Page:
Social networks and cultures are an asset in dealing with the extremes, such as the designation of women as water guards in Yunnan province in China, to manage water conflicts.

Networks can also ensure that migrants find help, as in Chitral, Pakistan, where kinship and traditional hospitality help fellow villagers re-settle after catastrophes. But in some cases traditions can also challenge the need for new ways to adapt.

In Assam, India, non-Mishing people are unwilling to use the flood-tolerant housing techniques developed by the Mishing because they do not wish to be associated with another caste.

Traditionally, many of the government policies in the countries of the region have been sectoral in nature, such as the investments in irrigation infrastructure in Yunnan. These investments, focused on increasing cash crop production at the national level, have largely improved and strengthened lowland communities’ coping capacity and productivity – but they have not helped the up-land communities in dealing with water stress, as this was not their focus.

Similarly, road development in Nepal has increased market access and thereby supported new livelihoods, but has destroyed many traditional streams and wells, reducing local ability to cope with drought. Restoration programmes following droughts have frequently simply reconstructed buildings in high-risk flood zones, even new schools have been constructed in high-risk flash-flood locations.

A chief finding of the report is the need for governments to prioritise the development and improvement of national and regional policies to provide better support for local adaptation against a more extreme climate, helping to shift planning from acute survival towards long-term resilience. Many of the countries in the region, such as India, have assigned special institutions nationally to address disaster management.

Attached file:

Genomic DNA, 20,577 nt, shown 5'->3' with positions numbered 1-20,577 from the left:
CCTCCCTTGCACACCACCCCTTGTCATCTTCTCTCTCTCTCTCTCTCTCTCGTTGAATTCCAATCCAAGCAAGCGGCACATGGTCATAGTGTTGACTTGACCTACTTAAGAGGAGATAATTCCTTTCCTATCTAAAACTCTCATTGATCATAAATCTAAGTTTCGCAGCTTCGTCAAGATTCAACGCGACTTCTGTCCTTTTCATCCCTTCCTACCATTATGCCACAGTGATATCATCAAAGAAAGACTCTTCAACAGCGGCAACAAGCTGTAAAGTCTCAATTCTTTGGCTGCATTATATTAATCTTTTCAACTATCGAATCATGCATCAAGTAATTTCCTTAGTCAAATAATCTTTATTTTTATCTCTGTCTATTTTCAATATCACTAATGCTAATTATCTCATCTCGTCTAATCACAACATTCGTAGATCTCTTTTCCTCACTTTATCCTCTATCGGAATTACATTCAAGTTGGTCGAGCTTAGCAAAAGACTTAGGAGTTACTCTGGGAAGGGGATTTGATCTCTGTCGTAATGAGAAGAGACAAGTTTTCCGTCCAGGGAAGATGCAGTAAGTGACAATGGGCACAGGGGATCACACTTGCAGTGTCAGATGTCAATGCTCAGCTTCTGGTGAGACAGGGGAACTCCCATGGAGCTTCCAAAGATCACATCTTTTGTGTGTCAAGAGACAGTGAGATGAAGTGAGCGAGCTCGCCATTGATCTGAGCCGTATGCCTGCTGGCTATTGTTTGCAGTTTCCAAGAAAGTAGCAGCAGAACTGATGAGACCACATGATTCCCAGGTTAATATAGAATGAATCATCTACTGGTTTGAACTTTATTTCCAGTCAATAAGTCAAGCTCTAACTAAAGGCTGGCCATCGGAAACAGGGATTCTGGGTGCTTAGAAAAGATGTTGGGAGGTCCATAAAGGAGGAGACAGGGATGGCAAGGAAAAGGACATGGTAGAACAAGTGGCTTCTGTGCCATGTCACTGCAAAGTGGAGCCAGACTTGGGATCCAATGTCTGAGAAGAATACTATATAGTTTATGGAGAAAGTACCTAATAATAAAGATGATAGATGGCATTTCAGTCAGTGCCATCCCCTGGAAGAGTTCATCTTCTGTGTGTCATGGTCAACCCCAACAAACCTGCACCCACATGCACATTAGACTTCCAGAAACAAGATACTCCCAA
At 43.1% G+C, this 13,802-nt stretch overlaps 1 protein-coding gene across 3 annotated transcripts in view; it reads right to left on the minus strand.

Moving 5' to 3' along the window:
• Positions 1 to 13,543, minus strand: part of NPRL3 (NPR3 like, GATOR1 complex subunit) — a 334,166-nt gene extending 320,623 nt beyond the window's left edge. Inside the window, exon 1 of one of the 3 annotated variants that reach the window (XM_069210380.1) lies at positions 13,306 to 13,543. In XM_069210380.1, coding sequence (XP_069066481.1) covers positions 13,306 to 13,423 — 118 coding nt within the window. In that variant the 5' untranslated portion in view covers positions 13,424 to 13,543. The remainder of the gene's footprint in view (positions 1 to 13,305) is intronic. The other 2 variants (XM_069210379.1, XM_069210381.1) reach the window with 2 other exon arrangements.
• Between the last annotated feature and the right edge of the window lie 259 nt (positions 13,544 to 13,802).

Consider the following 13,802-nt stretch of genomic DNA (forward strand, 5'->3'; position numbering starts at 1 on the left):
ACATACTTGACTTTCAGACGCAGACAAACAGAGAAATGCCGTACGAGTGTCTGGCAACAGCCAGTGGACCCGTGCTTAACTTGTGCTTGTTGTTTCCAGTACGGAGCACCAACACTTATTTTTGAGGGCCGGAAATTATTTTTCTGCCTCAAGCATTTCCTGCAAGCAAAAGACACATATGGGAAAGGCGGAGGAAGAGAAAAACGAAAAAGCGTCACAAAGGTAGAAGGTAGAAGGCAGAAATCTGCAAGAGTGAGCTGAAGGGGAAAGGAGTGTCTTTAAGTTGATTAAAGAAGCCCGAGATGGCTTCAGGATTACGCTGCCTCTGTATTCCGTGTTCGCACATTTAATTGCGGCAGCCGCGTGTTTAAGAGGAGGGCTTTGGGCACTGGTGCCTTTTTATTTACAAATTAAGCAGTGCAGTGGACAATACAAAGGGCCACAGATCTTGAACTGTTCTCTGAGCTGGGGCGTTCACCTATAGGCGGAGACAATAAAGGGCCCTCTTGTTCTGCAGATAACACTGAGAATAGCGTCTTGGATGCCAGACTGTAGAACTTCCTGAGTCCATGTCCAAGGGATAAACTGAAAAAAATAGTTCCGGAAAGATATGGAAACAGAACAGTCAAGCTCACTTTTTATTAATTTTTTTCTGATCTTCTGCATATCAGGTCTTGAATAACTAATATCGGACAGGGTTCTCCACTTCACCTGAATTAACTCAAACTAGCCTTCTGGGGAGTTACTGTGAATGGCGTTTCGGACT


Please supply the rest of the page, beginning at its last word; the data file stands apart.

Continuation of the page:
“The report is ground-breaking in that it brings together best-practices aimed at increasing adaptation and resilience from across borders in Pakistan, India, Nepal and China,” Mr. Steiner said. “If the world is to deal decisively with climate change, we must also address the need for programmes targeted towards adaptation strategies to build long-term resilience. Local people already have to make choices daily, and governments with adequate international assistance must step up their efforts to support them in coping,” he added.

The report comes as the result of a two-year pilot assessment in the region, coordinated by ICIMOD, with partners from a range of institutions in China, India, Pakistan and Nepal, supported by expertise from UNEP’s polar and cryosphere centre in Norway, GRID-Arendal, and the Norwegian Center for International Climate and Environmental Research (CICERO).

The study was performed through field teams who successfully conducted field investigations under challenging conditions in Chitral, Northern Pakistan, the hills of Koshi Basin, Nepal, Koshi Basin flood plains in Bihar, India, Brahmaputra flood plains in Assam, India, and in hill areas in Mekong and Salween river basins in Yunnan, China. The study was financed by the Norwegian and Swedish Governments.

Key Findings from the Report and Statistics on the Hindu-Kush Himalayan region:

  • Extreme climate events are destroying crops, depleting water resources, causing losses in livestock, cropland, and agricultural productivity, and destroying the meagre infrastructure present, thus reducing market access and access to public services.